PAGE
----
It's been a weird couple of months for us. We can all agree on that.
Here in Oregon, it has been about 5 weeks since we were first quarantined. At first, we saw schools close, then restaurants, then bank branches etc. Each wave occurred quick and decisively and credit unions were forced to react quickly. I’ll be honest, as President of Ongoing Operations, I've seen a lot of things over the past 15 years. Ongoing Operations has helped develop hundreds of pandemic plans all the way back to H1N1. Yet still, with COVID-19, there was a lot of scrambling on our team's side and from our clients. Fortunately, for our organization, we have always been a virtual company with employees in 20+ states and lots of redundancy and diversity.
However, even though we were working remotely every day and have for 10+ years, it took me a week or two to get back to the basics. Having my wife and kids at home every day shook up my routine as did not being able to go to the gym or pick up lunch or dinner. After about two weeks, I reflected and reminded myself that each day is just another day, and the quicker I could get back to normal, the sooner my businesses, family, and community (including credit unions) would return to normal. That doesn’t mean it would be easy, but I needed to get up when the alarm clock went off, brush my teeth, take a shower and focus on the top 10 things I could get done in the next 100 days.
Sure, you could plan longer, but you are lying to yourself, your teammates, your members etc. if you think that you can predict what will happen by the end of the year. What you can be doing is planning and developing key strategies for whatever might happen. I like to think of it like having a bag of tricks ready so you can release them when a scenario presents itself. So, I thought it would be helpful to prepare a quick overview of a checklist to reopen your branches…for when that happens.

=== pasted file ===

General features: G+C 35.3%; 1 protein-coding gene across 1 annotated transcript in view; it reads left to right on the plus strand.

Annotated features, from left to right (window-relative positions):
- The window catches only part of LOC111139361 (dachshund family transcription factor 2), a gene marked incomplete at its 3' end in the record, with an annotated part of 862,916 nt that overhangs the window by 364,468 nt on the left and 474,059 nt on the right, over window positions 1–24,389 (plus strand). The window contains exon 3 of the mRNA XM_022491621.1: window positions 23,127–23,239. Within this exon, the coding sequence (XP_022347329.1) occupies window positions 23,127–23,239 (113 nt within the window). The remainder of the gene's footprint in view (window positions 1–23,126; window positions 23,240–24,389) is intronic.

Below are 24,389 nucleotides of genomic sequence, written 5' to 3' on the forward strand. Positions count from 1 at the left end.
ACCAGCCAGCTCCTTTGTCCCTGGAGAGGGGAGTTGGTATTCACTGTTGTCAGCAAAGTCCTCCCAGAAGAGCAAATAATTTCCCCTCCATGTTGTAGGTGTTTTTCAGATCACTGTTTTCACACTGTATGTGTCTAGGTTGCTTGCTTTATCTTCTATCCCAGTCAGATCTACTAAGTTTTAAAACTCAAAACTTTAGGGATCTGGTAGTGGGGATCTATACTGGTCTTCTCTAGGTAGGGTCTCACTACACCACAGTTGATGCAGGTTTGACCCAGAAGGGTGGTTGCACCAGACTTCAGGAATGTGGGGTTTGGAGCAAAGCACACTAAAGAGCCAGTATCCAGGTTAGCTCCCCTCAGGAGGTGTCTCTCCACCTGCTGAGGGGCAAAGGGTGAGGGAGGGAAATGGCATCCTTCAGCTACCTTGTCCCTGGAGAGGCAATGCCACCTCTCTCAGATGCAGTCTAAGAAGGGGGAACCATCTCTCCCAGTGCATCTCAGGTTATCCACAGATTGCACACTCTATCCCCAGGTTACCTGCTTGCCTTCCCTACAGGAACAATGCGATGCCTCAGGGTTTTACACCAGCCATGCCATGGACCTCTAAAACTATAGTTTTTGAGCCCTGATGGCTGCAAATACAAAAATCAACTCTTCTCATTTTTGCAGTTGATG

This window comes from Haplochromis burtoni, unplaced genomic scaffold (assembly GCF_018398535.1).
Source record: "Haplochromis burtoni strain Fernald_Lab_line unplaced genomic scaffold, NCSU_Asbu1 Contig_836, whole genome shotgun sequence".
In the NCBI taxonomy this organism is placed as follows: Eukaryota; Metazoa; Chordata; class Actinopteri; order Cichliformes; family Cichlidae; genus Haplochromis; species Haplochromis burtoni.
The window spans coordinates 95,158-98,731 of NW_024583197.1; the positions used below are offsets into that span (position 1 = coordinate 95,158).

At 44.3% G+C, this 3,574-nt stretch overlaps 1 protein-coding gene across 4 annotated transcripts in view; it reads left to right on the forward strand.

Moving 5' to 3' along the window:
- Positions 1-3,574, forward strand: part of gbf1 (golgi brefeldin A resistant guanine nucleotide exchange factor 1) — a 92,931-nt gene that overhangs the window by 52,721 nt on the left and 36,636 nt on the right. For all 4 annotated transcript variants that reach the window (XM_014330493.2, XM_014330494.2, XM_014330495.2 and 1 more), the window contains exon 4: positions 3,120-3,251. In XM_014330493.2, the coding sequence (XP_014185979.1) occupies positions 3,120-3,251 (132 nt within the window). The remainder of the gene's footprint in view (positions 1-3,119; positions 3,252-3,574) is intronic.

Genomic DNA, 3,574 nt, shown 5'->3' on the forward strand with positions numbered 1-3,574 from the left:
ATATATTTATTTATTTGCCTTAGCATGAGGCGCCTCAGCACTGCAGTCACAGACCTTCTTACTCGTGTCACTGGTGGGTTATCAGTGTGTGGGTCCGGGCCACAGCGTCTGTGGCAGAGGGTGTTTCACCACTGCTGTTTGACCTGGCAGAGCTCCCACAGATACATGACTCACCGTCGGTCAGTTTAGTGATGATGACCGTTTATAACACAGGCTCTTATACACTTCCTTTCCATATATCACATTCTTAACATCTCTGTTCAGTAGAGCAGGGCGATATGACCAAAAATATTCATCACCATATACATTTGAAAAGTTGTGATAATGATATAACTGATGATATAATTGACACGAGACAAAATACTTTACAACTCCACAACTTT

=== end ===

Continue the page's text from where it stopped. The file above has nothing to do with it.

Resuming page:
Ideas/tasks to prepare for re-opening offices (unwinding from this, look back at what you did ramping up to the actual building closure and work backwards):
- Deep cleaning using a professional cleaning company
- Change HVAC filters (Let staff know you have done this even though the filters don’t filter out the virus)
- Order cleaning supplies (wipes, etc)
- Order Hand sanitizer, gloves, provide Homemade masks for those that do not have one
- Decide only D/Ts or appointment only, only certain number of members in the branch at one time
- Teller lines – marks on floor or tables in front of teller line for 6 feet social distancing
- Signs to inform staff and members what you are doing to keep them safe
- Install temperature checkers
- Require masks, no ski masks (have signs and on line explanation of only covering your nose and mouth)
- Protective glass or plastic windows between member and teller (currently installed at Starbucks, Grocery Stores, in Texas)
- Person identified to monitor situation for your community(ies) where offices are located
- Greeters welcome without member handshaking
- Designated person to wipe down door knobs/handles
- D/T canisters wiped down
- Wiping down work areas throughout the day
- Wearing of gloves and masks for staff and members (Mandatory)?
Also, according to many recent reports, you should be preparing that branch traffic will probably never be the same. 10-50% of branch traffic may never return. How will your credit union adjust?
Here are some other questions to be pondering:
- What will Auto Buying/Lending look like going forward?
- How many members will shift to home upgrades and improvements?
- Will people return to the levels of travel?
- How will you digitally identify members?
- What if we are in some of quarantine until a vaccine comes out?
- How will you handle child care for your employees?
While we may not know when things will go back to "normal", we have to begin mapping out what the next steps for credit unions will be. If you're interested in learning more, subscribe to our blog below.
Stay healthy everyone!